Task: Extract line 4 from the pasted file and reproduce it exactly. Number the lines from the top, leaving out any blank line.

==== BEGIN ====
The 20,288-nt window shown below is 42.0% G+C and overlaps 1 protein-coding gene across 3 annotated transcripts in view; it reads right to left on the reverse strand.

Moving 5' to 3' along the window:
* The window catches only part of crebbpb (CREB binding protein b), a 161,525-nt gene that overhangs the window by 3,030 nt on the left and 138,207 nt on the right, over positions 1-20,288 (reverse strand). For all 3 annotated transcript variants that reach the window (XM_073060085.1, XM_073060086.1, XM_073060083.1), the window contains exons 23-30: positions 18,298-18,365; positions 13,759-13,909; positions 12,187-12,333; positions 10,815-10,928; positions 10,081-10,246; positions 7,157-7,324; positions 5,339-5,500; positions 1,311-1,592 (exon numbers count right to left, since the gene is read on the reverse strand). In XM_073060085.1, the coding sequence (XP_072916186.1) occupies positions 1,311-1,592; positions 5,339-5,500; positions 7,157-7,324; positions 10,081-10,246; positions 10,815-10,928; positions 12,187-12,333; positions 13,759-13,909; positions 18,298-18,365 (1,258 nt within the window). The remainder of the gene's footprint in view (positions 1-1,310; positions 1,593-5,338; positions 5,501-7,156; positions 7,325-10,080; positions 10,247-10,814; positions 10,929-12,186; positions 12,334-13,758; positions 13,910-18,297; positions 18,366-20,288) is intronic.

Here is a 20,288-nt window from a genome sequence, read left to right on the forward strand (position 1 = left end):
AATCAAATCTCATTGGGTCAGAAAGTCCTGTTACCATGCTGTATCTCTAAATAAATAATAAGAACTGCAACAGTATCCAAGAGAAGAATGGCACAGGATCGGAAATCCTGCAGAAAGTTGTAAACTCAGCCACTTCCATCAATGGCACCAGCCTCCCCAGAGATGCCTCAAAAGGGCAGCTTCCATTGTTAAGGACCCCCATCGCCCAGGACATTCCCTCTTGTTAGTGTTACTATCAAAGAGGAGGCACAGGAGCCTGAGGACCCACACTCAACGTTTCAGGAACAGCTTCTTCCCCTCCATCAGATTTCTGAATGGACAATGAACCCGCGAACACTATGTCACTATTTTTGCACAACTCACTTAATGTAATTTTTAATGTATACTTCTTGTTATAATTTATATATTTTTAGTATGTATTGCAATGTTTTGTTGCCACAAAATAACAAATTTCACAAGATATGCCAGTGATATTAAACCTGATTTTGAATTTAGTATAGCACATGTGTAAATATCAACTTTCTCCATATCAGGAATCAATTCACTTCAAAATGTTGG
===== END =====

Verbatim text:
Here is a 20,288-nt window from a genome sequence, read left to right on the forward strand (position 1 = left end):